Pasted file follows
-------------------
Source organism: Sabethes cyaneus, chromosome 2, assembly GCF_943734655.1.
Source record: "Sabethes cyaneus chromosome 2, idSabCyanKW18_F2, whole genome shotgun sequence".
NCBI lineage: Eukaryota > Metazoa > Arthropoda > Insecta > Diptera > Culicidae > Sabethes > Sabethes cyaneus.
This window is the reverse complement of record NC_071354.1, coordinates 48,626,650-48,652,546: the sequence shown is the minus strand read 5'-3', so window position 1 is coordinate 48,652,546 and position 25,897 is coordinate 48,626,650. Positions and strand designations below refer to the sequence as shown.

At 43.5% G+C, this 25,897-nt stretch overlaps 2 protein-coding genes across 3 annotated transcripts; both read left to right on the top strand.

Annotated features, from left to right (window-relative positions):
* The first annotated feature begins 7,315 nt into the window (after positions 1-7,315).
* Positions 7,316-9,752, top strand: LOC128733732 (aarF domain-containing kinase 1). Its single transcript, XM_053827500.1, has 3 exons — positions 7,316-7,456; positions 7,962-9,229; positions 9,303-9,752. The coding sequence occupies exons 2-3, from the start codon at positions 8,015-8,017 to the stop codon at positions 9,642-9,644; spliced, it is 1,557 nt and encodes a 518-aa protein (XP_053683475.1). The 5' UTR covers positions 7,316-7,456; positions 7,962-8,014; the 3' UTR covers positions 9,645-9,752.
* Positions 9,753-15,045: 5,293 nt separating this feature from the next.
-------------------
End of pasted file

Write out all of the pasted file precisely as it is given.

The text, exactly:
Source organism: Sabethes cyaneus, chromosome 2, assembly GCF_943734655.1.
Source record: "Sabethes cyaneus chromosome 2, idSabCyanKW18_F2, whole genome shotgun sequence".
NCBI lineage: Eukaryota > Metazoa > Arthropoda > Insecta > Diptera > Culicidae > Sabethes > Sabethes cyaneus.
This window is the reverse complement of record NC_071354.1, coordinates 48,626,650-48,652,546: the sequence shown is the minus strand read 5'-3', so window position 1 is coordinate 48,652,546 and position 25,897 is coordinate 48,626,650. Positions and strand designations below refer to the sequence as shown.

At 43.5% G+C, this 25,897-nt stretch overlaps 2 protein-coding genes across 3 annotated transcripts; both read left to right on the top strand.

Annotated features, from left to right (window-relative positions):
* The first annotated feature begins 7,315 nt into the window (after positions 1-7,315).
* Positions 7,316-9,752, top strand: LOC128733732 (aarF domain-containing kinase 1). Its single transcript, XM_053827500.1, has 3 exons — positions 7,316-7,456; positions 7,962-9,229; positions 9,303-9,752. The coding sequence occupies exons 2-3, from the start codon at positions 8,015-8,017 to the stop codon at positions 9,642-9,644; spliced, it is 1,557 nt and encodes a 518-aa protein (XP_053683475.1). The 5' UTR covers positions 7,316-7,456; positions 7,962-8,014; the 3' UTR covers positions 9,645-9,752.
* Positions 9,753-15,045: 5,293 nt separating this feature from the next.